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10 Practical Reasons You Should Avoid Self-Medication with OTC or Prescription Drugs

10 Practical Reasons You Should Avoid Self-Medication with OTC or Prescription Drugs

Over the centuries, many people have died because they did not realize that self-medication is dangerous and can be lethal. I have seen first-hand several cases of self-medication that went bad, with effects ranging from severe speech impairment to complete blindness. Still, awareness that self-medication is hazardous is still low among members of the public.

Self-medication refers to instances in which individuals with shallow knowledge about drugs and medications decide to dose themselves without the assistance of a doctor. This situation often causes adverse reactions to drugs in sensitive people. Someone who self-medicates does not always know the proper dosage of the drug, its strength, its composition, how it needs to be taken, and its side effects or interactions, if any.

Therefore, I will briefly outline some dangers of self-medication.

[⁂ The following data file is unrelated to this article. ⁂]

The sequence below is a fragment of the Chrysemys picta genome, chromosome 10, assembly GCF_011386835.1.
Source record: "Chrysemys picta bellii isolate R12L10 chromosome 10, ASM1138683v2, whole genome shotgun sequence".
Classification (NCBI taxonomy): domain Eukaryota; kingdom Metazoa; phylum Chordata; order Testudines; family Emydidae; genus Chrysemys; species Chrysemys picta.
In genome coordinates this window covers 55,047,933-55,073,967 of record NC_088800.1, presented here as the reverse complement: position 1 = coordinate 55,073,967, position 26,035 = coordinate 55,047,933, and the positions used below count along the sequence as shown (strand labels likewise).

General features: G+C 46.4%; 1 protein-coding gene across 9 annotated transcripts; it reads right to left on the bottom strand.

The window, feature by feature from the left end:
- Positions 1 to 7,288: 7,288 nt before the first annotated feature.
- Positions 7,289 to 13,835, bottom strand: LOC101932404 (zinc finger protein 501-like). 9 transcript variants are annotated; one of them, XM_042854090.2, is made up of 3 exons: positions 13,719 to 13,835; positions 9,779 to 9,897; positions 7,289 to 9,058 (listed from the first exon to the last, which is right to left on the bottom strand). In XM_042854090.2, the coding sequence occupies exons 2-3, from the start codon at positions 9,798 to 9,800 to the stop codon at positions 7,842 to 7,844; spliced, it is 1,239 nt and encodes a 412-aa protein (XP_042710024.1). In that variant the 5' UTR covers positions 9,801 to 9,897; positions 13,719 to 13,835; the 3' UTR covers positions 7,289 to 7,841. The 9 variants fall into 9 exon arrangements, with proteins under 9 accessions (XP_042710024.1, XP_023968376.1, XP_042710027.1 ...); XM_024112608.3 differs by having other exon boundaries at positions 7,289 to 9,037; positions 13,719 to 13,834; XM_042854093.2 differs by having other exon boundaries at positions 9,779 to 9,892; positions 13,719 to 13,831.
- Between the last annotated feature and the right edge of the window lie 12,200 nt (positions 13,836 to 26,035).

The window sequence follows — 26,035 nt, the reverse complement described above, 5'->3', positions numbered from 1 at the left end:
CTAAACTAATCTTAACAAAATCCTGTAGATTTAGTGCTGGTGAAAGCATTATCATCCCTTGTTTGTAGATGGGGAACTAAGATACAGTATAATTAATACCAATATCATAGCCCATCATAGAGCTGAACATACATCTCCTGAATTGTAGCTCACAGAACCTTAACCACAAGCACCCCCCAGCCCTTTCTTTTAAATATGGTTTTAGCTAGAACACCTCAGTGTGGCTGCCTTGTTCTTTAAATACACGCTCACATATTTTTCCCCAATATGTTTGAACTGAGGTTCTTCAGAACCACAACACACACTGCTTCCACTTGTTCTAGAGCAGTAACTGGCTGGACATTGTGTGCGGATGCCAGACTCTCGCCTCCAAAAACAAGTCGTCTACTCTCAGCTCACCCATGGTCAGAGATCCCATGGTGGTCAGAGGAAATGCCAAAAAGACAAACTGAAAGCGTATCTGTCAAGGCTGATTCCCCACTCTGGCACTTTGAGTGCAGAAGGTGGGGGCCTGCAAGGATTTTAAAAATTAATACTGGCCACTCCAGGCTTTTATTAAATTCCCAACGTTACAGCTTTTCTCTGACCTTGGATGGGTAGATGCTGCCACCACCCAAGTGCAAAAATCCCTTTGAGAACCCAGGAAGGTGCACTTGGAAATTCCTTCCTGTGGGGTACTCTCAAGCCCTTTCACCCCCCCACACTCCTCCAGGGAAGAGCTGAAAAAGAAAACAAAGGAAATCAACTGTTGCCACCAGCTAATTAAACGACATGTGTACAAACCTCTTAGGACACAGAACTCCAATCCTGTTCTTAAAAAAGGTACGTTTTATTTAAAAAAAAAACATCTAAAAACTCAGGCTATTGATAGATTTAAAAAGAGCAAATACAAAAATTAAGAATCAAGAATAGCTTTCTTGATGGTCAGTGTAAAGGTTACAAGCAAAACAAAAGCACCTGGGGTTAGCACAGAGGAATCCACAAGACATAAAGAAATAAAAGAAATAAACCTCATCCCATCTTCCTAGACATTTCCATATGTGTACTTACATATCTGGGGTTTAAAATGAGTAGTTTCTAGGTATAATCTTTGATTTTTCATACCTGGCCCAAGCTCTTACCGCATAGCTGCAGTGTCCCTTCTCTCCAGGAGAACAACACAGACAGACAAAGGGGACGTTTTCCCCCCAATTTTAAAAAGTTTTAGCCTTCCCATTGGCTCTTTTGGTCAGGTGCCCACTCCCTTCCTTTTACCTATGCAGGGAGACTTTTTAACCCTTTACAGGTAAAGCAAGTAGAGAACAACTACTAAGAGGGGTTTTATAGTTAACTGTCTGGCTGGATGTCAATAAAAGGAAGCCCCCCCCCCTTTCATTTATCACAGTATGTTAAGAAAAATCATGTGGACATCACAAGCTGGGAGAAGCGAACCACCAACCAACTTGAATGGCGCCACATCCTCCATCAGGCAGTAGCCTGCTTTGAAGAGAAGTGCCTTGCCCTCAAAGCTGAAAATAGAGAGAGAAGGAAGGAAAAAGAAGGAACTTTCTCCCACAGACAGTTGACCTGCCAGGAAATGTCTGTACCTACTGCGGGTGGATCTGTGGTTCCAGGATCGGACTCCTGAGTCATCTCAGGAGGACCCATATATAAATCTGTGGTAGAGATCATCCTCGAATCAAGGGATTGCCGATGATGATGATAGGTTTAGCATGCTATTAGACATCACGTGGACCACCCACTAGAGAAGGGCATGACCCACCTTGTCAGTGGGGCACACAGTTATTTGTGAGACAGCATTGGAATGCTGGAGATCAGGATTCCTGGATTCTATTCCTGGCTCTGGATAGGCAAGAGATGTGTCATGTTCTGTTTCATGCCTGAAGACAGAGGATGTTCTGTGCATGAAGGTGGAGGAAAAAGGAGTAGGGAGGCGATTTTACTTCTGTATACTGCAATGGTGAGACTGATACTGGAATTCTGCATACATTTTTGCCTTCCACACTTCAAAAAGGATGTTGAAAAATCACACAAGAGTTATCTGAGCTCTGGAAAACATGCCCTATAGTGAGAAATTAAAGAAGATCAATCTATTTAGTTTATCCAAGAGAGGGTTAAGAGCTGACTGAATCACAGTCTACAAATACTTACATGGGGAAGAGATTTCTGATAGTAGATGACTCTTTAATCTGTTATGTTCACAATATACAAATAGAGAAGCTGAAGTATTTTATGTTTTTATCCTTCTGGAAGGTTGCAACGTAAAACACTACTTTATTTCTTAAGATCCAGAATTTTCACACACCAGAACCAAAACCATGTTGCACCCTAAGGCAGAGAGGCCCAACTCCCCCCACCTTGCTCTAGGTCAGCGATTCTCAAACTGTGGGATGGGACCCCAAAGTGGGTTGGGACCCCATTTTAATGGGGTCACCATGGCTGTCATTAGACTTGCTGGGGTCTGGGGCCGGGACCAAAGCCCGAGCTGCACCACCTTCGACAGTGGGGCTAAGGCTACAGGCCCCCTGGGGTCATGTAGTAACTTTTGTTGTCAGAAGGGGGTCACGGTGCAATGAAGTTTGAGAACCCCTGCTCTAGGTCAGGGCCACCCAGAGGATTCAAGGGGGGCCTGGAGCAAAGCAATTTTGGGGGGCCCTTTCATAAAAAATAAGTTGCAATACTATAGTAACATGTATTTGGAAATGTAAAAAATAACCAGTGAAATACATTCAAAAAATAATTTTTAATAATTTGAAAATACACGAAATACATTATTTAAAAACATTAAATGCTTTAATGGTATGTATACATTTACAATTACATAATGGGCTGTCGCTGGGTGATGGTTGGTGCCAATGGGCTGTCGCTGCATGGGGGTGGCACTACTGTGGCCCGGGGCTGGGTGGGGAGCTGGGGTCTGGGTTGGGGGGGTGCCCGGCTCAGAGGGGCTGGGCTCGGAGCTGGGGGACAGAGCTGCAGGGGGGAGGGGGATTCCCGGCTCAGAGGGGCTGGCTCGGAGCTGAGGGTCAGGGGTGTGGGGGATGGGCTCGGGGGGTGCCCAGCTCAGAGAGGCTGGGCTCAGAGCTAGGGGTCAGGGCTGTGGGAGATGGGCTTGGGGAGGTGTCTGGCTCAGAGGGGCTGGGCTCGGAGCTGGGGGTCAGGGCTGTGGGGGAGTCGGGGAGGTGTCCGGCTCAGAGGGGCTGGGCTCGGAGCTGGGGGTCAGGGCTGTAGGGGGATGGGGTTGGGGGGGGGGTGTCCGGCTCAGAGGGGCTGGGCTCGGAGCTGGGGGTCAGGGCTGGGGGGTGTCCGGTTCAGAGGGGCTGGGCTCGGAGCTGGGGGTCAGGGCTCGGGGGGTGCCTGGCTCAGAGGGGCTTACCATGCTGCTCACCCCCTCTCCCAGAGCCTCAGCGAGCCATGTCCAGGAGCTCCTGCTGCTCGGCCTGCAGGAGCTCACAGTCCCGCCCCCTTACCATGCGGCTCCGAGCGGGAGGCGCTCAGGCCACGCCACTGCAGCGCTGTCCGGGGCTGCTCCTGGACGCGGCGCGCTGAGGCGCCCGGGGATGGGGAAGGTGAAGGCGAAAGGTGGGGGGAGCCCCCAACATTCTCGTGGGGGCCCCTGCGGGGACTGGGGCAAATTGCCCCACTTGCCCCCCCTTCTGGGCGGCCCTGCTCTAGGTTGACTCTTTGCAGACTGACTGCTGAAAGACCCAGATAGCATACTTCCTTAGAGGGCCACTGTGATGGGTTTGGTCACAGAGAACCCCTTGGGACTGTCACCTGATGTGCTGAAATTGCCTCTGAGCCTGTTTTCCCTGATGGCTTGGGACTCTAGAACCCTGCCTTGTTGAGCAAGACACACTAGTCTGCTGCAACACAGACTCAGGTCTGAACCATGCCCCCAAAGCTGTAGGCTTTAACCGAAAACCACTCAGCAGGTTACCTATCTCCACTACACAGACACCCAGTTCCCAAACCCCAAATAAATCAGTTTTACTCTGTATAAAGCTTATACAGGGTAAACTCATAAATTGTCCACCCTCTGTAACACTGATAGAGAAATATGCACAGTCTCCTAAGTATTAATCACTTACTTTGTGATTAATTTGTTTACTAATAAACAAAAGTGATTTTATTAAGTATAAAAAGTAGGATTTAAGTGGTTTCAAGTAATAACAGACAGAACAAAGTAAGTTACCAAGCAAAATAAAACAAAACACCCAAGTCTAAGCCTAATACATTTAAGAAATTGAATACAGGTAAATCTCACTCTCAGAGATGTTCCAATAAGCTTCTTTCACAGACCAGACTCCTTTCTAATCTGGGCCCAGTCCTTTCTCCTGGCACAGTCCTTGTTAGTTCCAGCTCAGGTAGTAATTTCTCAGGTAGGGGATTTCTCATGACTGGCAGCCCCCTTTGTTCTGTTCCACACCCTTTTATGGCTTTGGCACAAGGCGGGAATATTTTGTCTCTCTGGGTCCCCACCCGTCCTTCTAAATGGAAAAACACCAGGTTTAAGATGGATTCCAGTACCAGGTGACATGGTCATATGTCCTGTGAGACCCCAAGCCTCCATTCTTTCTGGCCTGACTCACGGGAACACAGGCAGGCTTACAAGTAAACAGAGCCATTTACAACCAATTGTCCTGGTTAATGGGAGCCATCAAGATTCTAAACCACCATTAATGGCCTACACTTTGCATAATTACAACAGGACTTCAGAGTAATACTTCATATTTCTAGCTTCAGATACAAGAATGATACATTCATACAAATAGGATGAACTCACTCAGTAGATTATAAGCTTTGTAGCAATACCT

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1. Drugs Can Trigger Other Ailments

Drugs do not only act based on their active ingredients, but also based on the particular characteristics of the person who takes them. For example, in someone who has had a recent operation, a simple aspirin can cause hemorrhage due to its anticoagulant properties. If taken daily, aspirin can cause an ulcer in some people. In teenagers and children, the same drug can cause a potentially serious neurological disorder called Reye’s syndrome.

2. Drugs Have Side Effects

Although they are intended to treat or cure the disease for which they are given, some drugs have expected side effects, such as dry mouth or insomnia. Physicians usually inform their patients about these side effects before prescribing a drug. Therefore, individuals should avoid self-administering drugs if they do not have adequate information. Otherwise they may experience unexpected and harsh side effects.